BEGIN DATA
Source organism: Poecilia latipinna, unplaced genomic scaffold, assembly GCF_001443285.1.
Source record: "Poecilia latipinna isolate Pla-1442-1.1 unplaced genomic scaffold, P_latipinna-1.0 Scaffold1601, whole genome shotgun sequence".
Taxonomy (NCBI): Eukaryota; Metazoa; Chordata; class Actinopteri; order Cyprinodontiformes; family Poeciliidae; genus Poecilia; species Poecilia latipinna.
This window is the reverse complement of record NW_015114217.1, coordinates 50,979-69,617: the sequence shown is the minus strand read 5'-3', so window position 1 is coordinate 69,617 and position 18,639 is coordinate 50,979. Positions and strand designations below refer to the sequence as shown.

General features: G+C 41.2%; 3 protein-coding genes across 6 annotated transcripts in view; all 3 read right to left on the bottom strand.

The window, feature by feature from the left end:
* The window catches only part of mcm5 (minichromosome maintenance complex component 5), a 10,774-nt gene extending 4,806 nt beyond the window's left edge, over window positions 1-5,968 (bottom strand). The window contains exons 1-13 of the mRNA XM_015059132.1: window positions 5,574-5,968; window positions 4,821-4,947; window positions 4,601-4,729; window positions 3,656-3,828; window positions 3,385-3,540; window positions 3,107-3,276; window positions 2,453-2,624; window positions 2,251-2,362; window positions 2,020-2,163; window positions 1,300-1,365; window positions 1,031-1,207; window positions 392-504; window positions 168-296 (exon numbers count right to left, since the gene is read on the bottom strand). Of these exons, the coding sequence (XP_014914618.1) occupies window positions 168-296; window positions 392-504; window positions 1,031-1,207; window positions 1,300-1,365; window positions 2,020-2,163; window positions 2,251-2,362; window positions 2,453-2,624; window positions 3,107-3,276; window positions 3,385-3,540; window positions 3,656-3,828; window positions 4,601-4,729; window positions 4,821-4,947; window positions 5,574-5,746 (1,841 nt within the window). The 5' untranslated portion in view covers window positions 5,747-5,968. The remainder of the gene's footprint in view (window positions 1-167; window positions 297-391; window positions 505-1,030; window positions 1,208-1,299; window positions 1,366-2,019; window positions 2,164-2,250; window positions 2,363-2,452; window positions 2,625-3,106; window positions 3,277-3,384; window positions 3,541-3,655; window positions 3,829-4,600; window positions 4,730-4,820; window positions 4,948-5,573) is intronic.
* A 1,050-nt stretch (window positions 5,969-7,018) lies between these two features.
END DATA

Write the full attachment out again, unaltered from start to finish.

Source organism: Poecilia latipinna, unplaced genomic scaffold, assembly GCF_001443285.1.
Source record: "Poecilia latipinna isolate Pla-1442-1.1 unplaced genomic scaffold, P_latipinna-1.0 Scaffold1601, whole genome shotgun sequence".
Taxonomy (NCBI): Eukaryota; Metazoa; Chordata; class Actinopteri; order Cyprinodontiformes; family Poeciliidae; genus Poecilia; species Poecilia latipinna.
This window is the reverse complement of record NW_015114217.1, coordinates 50,979-69,617: the sequence shown is the minus strand read 5'-3', so window position 1 is coordinate 69,617 and position 18,639 is coordinate 50,979. Positions and strand designations below refer to the sequence as shown.

General features: G+C 41.2%; 3 protein-coding genes across 6 annotated transcripts in view; all 3 read right to left on the bottom strand.

The window, feature by feature from the left end:
* The window catches only part of mcm5 (minichromosome maintenance complex component 5), a 10,774-nt gene extending 4,806 nt beyond the window's left edge, over window positions 1-5,968 (bottom strand). The window contains exons 1-13 of the mRNA XM_015059132.1: window positions 5,574-5,968; window positions 4,821-4,947; window positions 4,601-4,729; window positions 3,656-3,828; window positions 3,385-3,540; window positions 3,107-3,276; window positions 2,453-2,624; window positions 2,251-2,362; window positions 2,020-2,163; window positions 1,300-1,365; window positions 1,031-1,207; window positions 392-504; window positions 168-296 (exon numbers count right to left, since the gene is read on the bottom strand). Of these exons, the coding sequence (XP_014914618.1) occupies window positions 168-296; window positions 392-504; window positions 1,031-1,207; window positions 1,300-1,365; window positions 2,020-2,163; window positions 2,251-2,362; window positions 2,453-2,624; window positions 3,107-3,276; window positions 3,385-3,540; window positions 3,656-3,828; window positions 4,601-4,729; window positions 4,821-4,947; window positions 5,574-5,746 (1,841 nt within the window). The 5' untranslated portion in view covers window positions 5,747-5,968. The remainder of the gene's footprint in view (window positions 1-167; window positions 297-391; window positions 505-1,030; window positions 1,208-1,299; window positions 1,366-2,019; window positions 2,164-2,250; window positions 2,363-2,452; window positions 2,625-3,106; window positions 3,277-3,384; window positions 3,541-3,655; window positions 3,829-4,600; window positions 4,730-4,820; window positions 4,948-5,573) is intronic.
* A 1,050-nt stretch (window positions 5,969-7,018) lies between these two features.